A new ad supporting former Secretary of State Hillary Clinton's bid for the Democratic presidential nomination is set to drop in South Carolina, featuring the vocal stylings of actor Morgan Freeman. In keeping with the campaign's shifting focus on wooing black and Latino voters, the ad highlights Clinton's past work in communities of color.
But what's really notable here is that finally we have an ad that features the real Morgan Freeman, instead of a Morgan Freeman imitator. As it turns out, America has a rich, sonorous, authoritative yet comforting history of people who are not technically Morgan Freeman nevertheless showing up in campaign ads to lend them that famous Freeman gravitas.
I've previously written about the history of Morgan Freeman imitators doing their thing in political ads, and am happy to return to this vibrant bit of Americana on this occasion. Enjoy.
Everyone knows that if you want to really class up your #brand, you've just got to bring in Morgan Freeman and his much-beloved dulcet tones and have him lay down those sensuous but sincere vocal tracks for which he's best known. But what happens if you're some obscure political figure and you're running for governor of Massachusetts and your polling numbers peaked at 8 percent and have steadily slid since? Well, if you're Saturn Partners co-founder Jeff McCormick, you reach for the next-best thing -- Fake Morgan Freeman.
And then you cut an ad that has EVERYTHING. Nelson Mandela footage! Nelson Mandela quotes! "Hey, Jeff! Jeff! Hey! Here's an idea!" said whoever helped McCormick with this. "Let's throw one of those fake, green-band movie trailer things right at the top!" And so they did.
Nelson Mandela once said, "It always seems impossible, until it is done." Since moving to Boston with $800 in his pocket, Jeff McCormick helped build successful companies, like Boston Duck Tours, and Constant Contact, creating thousands of jobs. Now, as the outsider running for governor, Jeff McCormick is the only candidate willing to fight the status quo. Sometimes, an opportunity for change can seem impossible. But for Jeff McCormick, that's the greatest opportunity there is.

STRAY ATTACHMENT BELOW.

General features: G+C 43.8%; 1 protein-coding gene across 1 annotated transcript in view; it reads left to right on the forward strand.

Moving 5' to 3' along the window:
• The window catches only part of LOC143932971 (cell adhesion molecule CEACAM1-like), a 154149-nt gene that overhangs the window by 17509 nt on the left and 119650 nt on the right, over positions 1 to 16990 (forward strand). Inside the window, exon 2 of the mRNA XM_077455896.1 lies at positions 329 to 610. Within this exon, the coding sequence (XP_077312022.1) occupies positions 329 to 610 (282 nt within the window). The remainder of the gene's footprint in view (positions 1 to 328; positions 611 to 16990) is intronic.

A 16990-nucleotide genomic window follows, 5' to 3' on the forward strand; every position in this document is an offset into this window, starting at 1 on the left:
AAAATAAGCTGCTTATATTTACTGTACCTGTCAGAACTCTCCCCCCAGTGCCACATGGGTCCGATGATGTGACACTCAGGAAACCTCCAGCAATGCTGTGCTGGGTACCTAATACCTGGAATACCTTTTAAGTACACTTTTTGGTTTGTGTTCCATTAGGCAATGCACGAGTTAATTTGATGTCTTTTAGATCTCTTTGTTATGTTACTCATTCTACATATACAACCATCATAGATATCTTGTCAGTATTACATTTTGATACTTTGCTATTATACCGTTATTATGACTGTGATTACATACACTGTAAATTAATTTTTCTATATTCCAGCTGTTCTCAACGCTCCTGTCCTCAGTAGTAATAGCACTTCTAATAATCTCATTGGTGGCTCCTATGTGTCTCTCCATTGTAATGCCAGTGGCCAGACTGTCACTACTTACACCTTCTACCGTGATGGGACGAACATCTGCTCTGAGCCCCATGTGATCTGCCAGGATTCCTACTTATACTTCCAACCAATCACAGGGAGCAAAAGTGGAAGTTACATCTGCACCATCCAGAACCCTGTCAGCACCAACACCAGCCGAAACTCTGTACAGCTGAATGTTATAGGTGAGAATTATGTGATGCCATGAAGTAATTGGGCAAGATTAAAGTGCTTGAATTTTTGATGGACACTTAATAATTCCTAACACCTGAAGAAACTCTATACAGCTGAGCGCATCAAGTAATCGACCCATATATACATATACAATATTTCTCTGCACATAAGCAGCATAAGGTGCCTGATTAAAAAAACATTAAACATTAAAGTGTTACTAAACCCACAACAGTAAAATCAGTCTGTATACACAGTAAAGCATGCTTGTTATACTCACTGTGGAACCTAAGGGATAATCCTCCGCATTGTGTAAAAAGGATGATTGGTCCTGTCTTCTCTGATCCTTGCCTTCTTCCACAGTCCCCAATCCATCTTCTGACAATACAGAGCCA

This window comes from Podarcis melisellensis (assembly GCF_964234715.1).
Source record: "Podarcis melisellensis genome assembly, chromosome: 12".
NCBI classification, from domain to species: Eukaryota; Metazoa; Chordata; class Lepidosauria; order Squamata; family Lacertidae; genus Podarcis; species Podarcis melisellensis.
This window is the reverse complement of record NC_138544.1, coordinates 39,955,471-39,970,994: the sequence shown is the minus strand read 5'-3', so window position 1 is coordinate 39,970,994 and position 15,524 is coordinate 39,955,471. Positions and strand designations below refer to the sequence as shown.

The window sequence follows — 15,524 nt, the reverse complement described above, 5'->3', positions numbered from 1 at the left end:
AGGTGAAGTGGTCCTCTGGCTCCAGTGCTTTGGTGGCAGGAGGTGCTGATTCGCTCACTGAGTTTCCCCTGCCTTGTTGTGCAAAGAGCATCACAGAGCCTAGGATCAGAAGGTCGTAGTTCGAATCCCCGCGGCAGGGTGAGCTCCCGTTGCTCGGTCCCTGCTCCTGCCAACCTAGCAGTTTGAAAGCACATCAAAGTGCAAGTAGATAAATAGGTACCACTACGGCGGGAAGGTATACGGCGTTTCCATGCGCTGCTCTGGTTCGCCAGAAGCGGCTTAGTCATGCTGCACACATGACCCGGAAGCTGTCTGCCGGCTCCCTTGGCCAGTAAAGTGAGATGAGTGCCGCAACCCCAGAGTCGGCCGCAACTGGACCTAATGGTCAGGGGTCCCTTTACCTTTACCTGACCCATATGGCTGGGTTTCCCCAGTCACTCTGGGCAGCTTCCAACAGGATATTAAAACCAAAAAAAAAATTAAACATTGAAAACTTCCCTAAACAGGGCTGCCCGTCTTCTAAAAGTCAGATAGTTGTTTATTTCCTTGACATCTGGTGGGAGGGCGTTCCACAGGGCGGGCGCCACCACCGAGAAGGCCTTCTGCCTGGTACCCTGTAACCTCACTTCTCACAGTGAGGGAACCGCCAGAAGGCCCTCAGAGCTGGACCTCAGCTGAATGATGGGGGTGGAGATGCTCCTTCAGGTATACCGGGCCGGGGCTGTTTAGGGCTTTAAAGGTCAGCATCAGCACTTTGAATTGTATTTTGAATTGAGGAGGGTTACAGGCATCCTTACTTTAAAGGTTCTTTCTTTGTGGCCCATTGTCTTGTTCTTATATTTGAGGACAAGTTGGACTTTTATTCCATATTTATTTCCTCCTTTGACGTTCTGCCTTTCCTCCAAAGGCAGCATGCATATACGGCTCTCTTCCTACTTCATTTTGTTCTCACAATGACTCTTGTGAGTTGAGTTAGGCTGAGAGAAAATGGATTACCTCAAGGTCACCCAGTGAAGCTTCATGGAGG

This isn't Fake Morgan Freeman's first time at the rodeo. Back in 2010, an ad from "Friends of [Wisconsin Gov.] Scott Walker," attacking his opponent, Tom Barrett, was released, featuring Fake Morgan Freeman doing voiceover. As Abe Sauer reported at the time, the agency that produced the ad said that "there was no conscious decision to use the talent because he sounded like Morgan Freeman, we chose him because he always does a great job of delivering a message because he is a very talented announcer." By "talent," they probably meant, "sounds a lot like Morgan Freeman." Chances are, the idea got in their head because the ad had to do with a promise Barrett had made about sewage, and someone remembered Freeman narrating Andy DuFresne's crawl through "a river of shit" from "The Shawshank Redemption."
Later that same year, Fake Morgan Freeman showed up in another ad, this time for B.J. Lawson, who was running as as the Republican candidate for North Carolina's 4th Congressional District seat. Lawson's campaign actually told Politico's Ben Smith that it was the real Morgan Freeman. But real Morgan Freeman said that he never did any such thing. The controversy ended with Lawson campaign manager Martin Avila telling Politico, "We’re pulling our ads, obviously, if Morgan Freeman says it's not him. ... This is obviously not what we want to talk about” with one day looming until the general election.
In 2011, Fake Morgan Freeman returned to Wisconsin, this time in support of Republican state Sen. Sheila Hasdorf, who at the time was facing a recall election challenge in public school teacher Shelly Moore.
So Fake Morgan Freeman has been around the block a few times. (And campaigns that use Fake Morgan Freeman in the state of Wisconsin are undefeated! Fun fact!) Jeff McCormick's campaign, however, marks the first time that Fake Morgan Freeman has been asked to draw an explicit comparison between ending apartheid and starting a duck boat tour business.
Why would McCormick do this? You could argue he'd done it to curry favor with the voters. Or, maybe make a few friends among political elites. Me, I think he did it just to feel normal again, if only for a short while.
Jason Linkins edits "Eat The Press" for The Huffington Post and co-hosts the HuffPost politics podcast "So, That Happened." Subscribe here, and listen to the latest episode below.